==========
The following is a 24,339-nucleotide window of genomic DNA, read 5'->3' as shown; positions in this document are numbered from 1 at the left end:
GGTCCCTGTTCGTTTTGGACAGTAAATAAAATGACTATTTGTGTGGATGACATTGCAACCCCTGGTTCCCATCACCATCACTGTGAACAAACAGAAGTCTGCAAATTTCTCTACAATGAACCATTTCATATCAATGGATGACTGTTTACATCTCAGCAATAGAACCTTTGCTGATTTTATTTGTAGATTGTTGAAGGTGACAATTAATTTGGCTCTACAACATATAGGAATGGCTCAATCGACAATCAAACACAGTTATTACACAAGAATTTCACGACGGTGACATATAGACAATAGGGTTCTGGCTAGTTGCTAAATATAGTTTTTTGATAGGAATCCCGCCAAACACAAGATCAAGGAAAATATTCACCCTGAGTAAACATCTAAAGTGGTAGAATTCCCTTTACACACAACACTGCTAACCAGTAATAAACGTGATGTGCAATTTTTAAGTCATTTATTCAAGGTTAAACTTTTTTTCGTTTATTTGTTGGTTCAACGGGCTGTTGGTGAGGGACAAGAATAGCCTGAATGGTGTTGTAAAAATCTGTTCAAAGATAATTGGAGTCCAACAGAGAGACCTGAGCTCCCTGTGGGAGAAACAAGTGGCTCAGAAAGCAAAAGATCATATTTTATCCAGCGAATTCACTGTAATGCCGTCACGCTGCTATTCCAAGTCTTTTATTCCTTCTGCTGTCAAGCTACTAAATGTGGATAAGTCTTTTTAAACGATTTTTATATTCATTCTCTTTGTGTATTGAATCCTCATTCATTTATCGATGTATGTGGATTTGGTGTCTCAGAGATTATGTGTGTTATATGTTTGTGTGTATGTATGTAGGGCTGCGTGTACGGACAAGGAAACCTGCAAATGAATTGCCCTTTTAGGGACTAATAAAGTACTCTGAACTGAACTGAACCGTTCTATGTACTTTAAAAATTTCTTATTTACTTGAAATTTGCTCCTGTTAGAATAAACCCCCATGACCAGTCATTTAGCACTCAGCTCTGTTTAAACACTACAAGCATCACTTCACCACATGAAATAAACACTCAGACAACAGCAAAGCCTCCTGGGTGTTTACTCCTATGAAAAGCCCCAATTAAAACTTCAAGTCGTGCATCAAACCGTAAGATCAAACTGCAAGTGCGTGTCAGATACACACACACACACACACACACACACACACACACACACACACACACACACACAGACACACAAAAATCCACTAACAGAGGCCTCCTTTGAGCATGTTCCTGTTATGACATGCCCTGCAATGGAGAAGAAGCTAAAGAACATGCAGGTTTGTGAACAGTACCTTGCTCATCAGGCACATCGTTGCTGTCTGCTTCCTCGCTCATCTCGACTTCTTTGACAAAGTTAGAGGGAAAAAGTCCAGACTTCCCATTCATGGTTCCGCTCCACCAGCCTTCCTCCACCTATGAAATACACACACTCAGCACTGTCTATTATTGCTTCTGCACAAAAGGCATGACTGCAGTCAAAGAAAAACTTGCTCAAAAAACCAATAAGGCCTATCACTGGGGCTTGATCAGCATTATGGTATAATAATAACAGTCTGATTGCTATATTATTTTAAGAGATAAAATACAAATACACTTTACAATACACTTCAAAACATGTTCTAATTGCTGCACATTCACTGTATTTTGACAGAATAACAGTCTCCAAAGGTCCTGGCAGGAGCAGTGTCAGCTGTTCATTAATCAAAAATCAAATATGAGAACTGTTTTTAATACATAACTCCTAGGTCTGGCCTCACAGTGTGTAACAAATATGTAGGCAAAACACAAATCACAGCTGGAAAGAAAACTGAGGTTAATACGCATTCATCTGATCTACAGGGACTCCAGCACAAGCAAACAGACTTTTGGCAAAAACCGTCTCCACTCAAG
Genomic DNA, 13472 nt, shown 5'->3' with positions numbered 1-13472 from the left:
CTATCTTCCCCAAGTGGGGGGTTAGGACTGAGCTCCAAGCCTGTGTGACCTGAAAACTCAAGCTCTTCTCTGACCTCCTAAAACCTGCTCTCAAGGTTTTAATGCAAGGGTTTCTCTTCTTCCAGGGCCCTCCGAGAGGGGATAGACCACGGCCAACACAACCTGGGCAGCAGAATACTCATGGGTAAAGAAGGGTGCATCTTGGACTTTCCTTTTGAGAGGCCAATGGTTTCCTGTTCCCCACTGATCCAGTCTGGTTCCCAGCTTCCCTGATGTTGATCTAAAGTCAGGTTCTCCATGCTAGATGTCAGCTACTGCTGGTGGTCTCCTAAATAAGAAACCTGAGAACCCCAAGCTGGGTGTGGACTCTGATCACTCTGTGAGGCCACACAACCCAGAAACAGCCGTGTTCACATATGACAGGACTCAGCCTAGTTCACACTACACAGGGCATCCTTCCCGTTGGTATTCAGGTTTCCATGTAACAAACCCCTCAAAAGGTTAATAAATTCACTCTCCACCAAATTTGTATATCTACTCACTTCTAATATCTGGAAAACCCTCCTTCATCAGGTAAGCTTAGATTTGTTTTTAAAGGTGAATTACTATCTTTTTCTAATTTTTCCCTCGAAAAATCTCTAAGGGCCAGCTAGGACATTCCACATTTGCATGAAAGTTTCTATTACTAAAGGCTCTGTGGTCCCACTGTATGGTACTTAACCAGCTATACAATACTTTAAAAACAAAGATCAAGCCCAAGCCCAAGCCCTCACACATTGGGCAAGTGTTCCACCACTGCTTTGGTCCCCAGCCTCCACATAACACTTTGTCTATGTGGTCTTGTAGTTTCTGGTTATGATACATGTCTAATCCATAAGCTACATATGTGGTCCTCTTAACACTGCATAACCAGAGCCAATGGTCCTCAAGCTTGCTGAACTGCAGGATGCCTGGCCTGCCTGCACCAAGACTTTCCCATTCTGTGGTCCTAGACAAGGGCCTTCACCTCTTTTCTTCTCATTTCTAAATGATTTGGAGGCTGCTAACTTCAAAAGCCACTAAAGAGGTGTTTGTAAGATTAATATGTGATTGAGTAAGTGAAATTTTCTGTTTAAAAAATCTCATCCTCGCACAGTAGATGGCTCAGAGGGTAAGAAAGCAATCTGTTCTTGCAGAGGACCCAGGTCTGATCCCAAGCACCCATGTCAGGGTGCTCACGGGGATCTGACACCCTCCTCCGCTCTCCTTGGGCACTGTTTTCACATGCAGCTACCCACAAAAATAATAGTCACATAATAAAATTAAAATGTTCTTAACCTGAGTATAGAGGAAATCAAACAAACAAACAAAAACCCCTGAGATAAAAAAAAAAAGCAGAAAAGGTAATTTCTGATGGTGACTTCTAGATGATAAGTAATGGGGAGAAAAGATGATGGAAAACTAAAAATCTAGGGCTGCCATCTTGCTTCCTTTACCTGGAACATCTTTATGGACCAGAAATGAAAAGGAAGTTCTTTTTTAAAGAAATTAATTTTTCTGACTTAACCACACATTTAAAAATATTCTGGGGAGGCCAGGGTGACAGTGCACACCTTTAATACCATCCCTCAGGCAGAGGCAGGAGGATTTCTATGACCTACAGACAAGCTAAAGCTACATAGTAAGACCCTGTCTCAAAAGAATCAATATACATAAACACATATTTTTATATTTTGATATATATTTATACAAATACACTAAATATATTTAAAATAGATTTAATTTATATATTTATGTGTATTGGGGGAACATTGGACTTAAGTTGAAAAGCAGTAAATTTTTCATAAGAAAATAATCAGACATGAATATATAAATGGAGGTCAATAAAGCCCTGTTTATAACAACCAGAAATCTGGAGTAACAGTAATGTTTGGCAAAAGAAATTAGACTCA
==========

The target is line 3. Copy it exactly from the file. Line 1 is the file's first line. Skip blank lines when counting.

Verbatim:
Genomic DNA, 13472 nt, shown 5'->3' with positions numbered 1-13472 from the left: